Q: In the eight years since Muhammadu Buhari became President, Nigeria has become intensely polarised along ethnic, religious, and regional lines

For Peter Obi of the Labour party and Rabiu Kwankwaso of the NNPP, the choice of Vice-Presidential Candidates will be most interesting. Particularly for Obi, it may give the strongest indication yet of how he sees his chances and the scope of his expectations for the 2023 elections. Indeed, rumours were rife after he left the PDP that he was going to team up with Kwankwaso, as that would have provided a strong platform to build on the Kwankwasiya movement in the North, starting with the about 5 million votes at stake in Kano.

Given the developments since the Presidency changed hands eight years ago, the 2023 presidential election is increasingly becoming a very critical one for Nigeria. The changes to the electoral law, especially the signed Electoral Act of 2022, replacing that of 2010, is poised to make the 2023 elections very interesting, in two major respects. First is the Permanent Voters Card (PVC). Before the PVC, the constant electoral cycle registration was a cesspit route to corruption and rigging, underscored by multiple voting. On the back of the card reader in 2015, President Muhammadu Buhari beat an incumbent President and marked the first time that happened in Nigeria.

For the general elections next year, INEC has developed a new technology for the process. The Bimodal Voter Accreditation System (BVAS) is touted to reduce multiple voting through improved verification of PVCs and the uploading of results real time on election day. However, reports from its use in Isoko South 1 constituency election in September 2021, the Anambra State governorship election November 2021 and the recent FCT Area council elections of February 2022, point to a slow and poorly functioning system. The system will be further tested in the Ekiti and Osun gubernatorial elections before the general elections next year.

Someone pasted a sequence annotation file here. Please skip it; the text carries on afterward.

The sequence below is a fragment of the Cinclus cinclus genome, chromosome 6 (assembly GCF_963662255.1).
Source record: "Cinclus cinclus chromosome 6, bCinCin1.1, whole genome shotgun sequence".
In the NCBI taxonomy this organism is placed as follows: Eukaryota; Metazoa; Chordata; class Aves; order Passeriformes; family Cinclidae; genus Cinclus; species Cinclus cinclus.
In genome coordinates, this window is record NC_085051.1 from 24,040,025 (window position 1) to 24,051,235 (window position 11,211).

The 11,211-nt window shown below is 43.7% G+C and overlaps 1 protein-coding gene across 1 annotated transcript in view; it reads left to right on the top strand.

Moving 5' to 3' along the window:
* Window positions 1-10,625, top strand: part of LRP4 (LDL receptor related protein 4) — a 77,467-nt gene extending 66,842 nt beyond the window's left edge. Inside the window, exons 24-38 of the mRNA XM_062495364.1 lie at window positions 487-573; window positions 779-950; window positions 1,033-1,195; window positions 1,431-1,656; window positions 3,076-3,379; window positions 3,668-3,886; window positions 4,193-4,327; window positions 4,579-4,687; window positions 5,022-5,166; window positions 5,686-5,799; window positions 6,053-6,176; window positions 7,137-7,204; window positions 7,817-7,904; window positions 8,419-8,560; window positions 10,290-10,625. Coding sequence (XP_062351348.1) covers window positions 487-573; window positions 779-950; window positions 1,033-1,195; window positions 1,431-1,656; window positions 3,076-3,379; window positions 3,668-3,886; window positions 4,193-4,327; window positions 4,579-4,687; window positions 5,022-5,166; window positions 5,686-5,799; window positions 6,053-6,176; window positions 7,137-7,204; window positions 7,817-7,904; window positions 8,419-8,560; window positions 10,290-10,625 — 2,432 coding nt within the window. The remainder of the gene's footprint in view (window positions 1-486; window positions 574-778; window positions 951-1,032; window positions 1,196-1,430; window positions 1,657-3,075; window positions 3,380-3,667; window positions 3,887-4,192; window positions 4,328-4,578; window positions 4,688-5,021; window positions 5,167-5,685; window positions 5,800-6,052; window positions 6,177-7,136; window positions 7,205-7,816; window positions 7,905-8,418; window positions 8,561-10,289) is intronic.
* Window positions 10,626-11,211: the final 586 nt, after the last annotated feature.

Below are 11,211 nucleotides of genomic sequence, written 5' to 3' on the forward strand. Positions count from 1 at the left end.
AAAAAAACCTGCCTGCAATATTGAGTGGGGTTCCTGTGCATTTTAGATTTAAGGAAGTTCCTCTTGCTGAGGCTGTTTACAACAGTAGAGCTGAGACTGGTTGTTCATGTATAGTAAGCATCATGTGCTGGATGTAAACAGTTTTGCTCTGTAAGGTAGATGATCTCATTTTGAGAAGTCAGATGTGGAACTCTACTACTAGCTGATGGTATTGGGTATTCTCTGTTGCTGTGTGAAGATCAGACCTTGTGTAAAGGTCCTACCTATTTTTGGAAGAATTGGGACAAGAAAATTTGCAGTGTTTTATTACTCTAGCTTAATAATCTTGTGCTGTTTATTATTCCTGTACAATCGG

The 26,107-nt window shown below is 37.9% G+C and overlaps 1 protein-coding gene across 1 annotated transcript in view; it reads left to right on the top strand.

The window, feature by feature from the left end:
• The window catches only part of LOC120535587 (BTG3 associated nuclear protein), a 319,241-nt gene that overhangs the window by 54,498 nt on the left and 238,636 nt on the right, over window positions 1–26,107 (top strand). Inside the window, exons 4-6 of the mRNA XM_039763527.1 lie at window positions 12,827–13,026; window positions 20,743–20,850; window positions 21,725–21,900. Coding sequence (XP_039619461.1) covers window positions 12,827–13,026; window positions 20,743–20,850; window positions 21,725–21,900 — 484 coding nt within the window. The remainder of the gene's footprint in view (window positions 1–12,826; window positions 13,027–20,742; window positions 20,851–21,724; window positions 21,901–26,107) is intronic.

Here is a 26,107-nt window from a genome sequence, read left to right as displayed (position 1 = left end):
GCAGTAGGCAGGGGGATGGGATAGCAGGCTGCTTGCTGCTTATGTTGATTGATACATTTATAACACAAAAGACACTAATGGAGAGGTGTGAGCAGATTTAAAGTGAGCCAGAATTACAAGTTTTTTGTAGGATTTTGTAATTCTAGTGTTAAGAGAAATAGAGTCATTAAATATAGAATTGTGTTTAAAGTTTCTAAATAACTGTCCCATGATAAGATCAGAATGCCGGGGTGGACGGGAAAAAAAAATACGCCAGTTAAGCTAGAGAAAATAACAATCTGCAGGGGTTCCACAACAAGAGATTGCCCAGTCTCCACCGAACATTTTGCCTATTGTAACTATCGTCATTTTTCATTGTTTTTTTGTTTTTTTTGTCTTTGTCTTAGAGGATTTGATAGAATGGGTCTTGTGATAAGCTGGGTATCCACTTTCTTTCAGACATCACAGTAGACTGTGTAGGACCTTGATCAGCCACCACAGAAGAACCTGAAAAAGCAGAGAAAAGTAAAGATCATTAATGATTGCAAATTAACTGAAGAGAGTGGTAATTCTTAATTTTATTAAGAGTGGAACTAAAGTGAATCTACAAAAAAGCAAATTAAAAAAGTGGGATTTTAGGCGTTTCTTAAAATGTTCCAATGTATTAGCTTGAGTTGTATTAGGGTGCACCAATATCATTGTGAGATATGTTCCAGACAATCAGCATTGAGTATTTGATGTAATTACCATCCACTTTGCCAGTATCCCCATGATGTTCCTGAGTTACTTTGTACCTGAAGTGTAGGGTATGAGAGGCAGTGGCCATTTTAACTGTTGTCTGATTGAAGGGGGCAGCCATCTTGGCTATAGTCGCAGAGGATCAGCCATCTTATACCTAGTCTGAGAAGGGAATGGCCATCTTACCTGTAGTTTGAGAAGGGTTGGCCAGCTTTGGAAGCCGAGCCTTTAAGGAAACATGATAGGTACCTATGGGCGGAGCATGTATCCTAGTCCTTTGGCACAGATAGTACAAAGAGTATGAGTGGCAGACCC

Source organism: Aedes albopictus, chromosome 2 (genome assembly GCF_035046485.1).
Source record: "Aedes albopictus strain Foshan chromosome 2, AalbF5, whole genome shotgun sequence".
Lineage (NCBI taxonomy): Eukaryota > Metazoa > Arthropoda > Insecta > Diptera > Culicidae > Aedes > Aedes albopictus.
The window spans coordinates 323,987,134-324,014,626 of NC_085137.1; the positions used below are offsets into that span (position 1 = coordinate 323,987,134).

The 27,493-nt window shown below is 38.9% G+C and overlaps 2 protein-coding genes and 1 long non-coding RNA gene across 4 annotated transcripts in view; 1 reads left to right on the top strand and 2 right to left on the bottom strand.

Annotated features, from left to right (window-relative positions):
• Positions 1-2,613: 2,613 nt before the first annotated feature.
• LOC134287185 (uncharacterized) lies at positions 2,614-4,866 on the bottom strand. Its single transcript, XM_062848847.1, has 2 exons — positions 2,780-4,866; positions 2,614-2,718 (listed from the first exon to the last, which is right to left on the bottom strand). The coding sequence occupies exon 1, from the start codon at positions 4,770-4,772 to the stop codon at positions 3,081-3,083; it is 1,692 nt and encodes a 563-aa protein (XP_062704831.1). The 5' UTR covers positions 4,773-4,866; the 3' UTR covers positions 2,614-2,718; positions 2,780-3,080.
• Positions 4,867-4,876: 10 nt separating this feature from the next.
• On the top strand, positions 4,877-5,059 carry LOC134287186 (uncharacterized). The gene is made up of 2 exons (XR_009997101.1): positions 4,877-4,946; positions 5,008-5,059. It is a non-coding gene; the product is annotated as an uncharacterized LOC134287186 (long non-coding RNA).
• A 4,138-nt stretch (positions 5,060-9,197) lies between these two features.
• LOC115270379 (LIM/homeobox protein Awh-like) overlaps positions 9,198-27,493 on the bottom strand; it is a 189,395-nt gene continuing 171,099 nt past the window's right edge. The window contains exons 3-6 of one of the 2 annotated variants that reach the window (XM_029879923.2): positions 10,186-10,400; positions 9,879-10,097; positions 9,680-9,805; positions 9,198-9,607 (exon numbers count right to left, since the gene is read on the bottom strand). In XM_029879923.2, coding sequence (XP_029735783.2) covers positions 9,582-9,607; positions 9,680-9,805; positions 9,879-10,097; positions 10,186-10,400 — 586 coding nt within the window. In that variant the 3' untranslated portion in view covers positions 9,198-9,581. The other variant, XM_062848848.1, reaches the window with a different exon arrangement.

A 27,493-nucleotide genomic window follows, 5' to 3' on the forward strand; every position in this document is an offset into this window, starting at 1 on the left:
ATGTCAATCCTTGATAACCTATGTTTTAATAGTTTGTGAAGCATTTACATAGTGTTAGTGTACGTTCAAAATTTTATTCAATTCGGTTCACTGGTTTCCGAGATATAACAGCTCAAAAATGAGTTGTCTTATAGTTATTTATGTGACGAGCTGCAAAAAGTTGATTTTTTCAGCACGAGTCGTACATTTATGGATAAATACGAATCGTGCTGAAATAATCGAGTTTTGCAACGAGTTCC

Now, in 2023, whoever becomes President, will inherit an economy that is less in size compared to that of 2015. In that year, the size of the Nigerian economy in current US dollars was US$546.68 billion and using 2021 figures, it is about US$436 billion. In eight years of President Muhammadu Buhari, he has presided over an average GDP growth of less than 1 percent, two recessions, and declining per capita income. The new President will be confronted by the largest domestic and external debt in Nigeria’s history, a relentless security problem, and a polarised nation.

Also, following from Covid–19 and the war in Ukraine, the United Nations released a report highlighting three dimensions of the present global crisis – food, energy and tightening financial conditions. The report – Global Impact of War in Ukraine on food, energy, and finance systems released April 2022, is the latest to show the devastating effects of the ongoing crisis on many developing countries, including Nigeria. These problems will be there in 2023.

In the coming series, we will look into other dimensions of the economics and politics ahead 2023. By the end of this week, the Vice-Presidential candidates will be known. After that, the focus will move onto how each of the candidates seeks to deal with the challenges of security, economy and poverty, structural issues and federalism. We will look into the manifestos, programmes and policies of each of the candidates, and also provide some context of shifts in the Northern Alliance, the Bible Belt, and the Rockies.